That historical context is lacking from the economic nationalism of 4:44. The strip-club line is a more risque expression of the Obamaesque notion that black people would have better credit if they spent less money on vice, that they would have money to invest in gentrifying Brooklyn real estate or fine art that appreciates in value. “What’s better than one billionaire? Two,” Carter raps on “Family Feud.” “Especially when they from the same hue as you.” Does Carter really believe a few more black members of the one-percent club is going to change circumstances for the black masses?

This is far afield from the Jay-Z on Reasonable Doubt who acknowledged, “nine to five is how you survive but I’m not trying to survive I’m trying to live it to the limit and love it a lot”; who recalled the fleeting and bittersweet triumph of drug money, allowing him to sit at the bar “laughin’ hard, happy to be escapin’ poverty, however brief.” It’s not the Jay-Z who reveled in the skills he learned in the same drug trade, while confessing that drugs killed his father and led him to carry the gun that he used to shoot his brother. Who bragged about being able to sell “ice in the winter, I’ll sell fire in hell, I am a hustler baby, I’ll sell water to a well,” a line that’s brilliant because it identifies the essence of hustling as selling people things they don’t need. The Jay-Z who confessed that “the pressure for success can put a good strain, on a friend you call best, and yes, it could bring out the worst in every person, even the good and sane.” The rapper who acknowledged that his experience, the “American dream,” was “a journey seldom seen.”

There are hints of the old Jay-Z on 4:44 (“I still ain’t trippin’, that’s life, winners and losers, drug dealers and abusers, America likes me ruthless”), but he is largely gone, replaced by Shawn Carter the mogul, who raps on “Legacy” about leaving his wealth to his children over a sample of Donny Hathaway singing “one day we’ll all be free.” In 1999, Jay-Z told Vibe that his most important goal was “to create a comfortable position for me and everybody around me ... blacks, when we come up, we don’t normally inherit business. That’s not a common thing for us to have old money, like three and four generations, inheriting our parents’ businesses. That’s what we workin on right now, a legacy.” Nearly two decades later, Jay-Z’s vision of legacy has evolved past his inner circle to the larger black community.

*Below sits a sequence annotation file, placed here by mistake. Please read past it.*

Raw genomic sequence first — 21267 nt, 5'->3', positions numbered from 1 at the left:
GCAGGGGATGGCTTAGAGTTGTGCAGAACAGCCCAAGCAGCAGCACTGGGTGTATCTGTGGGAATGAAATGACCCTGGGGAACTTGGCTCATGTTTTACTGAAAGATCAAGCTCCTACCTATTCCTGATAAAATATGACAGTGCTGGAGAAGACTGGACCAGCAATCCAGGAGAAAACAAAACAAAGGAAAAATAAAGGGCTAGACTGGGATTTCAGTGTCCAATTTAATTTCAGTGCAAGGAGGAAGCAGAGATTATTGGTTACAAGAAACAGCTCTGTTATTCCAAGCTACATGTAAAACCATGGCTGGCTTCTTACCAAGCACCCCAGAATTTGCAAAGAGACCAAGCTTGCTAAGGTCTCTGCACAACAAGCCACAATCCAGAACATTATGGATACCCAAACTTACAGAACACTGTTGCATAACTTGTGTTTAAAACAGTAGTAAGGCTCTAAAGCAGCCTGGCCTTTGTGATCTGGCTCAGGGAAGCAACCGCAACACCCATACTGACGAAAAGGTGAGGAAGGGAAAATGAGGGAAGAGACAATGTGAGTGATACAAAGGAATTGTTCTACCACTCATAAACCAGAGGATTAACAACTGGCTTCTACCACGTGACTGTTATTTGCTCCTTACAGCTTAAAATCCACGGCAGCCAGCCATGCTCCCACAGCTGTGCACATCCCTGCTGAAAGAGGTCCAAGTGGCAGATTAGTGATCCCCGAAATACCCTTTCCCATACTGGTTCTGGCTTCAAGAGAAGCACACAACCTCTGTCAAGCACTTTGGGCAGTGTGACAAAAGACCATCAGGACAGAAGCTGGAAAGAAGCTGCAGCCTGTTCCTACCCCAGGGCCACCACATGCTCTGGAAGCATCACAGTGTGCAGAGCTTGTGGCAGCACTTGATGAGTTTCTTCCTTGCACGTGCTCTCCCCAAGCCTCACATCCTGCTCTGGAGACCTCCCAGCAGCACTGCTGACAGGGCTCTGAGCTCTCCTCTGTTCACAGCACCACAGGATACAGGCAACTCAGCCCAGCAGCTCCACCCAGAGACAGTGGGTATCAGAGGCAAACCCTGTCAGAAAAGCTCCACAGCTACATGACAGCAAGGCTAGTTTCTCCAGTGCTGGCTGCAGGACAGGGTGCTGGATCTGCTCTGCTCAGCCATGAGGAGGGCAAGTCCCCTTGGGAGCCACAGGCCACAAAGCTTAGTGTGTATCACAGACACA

It’s a sunny optimism that stands out across the release of albums from black artists over the past two years from Solange Knowles to Kendrick Lamar that linger in the shadow of post-Obama melancholy, the sort of feeling Jay-Z might have been describing when he said in 2000, “niggas say it’s the dawn but I’m superstitious, shit is as dark as it’s been, nothing has moved as you predicted.” The point is not that 4:44’s message of community uplift is not inspiring—it is. But a lack of inspiration or motivation is not the reason that the black community suffers disproportionately from poverty, unemployment, crime, or incarceration.

And so the arc that began with Reasonable Doubt comes to an end of sorts: Jay-Z was willing to exploit the unjust system that condemned him to a life of poverty to escape it; Shawn Carter the mogul believes that system can set black people free, implying his improbable success and undeniable genius could or should be imitated. Jay-Z savaged the hypocrisy and cruelty of American capitalism while mastering it; on 4:44, Carter wonders if the system might work after all.  

Jay-Z has always asked a lot of his audience, rewarding those who look for a deeper meaning behind his deceptively casual flow. Carter’s newfound positivity and calls to buy black—and therefore subscribe to his TIDAL streaming service and buy his  champagne and cognac—whether sincere or otherwise, help his bottom line.

It’s hard not to think back to The Black Album, Jay-Z’s temporary farewell to the industry in 2003, in which he explains why he doesn’t adopt the more overtly political and activist stances of rappers like Talib Kweli and Common, and wonder whether, like Batman hiding behind Bruce Wayne, Jay-Z  the hustler is as dead as you might presume from listening to 4:44’s first track.

“If skills sold, truth be told, I’d probably be lyrically Talib Kweli, truthfully I wanna rhyme like Common Sense, but I did 5 mill, I ain’t been rhyming like Common since,” Jay-Z raps. Later, he says, “so next time you see the homie and his rims spin, just know my mind is working just like them (the rims, that is).”


* This article originally identified Julius Lester as a former Amherst professor. We regret the error.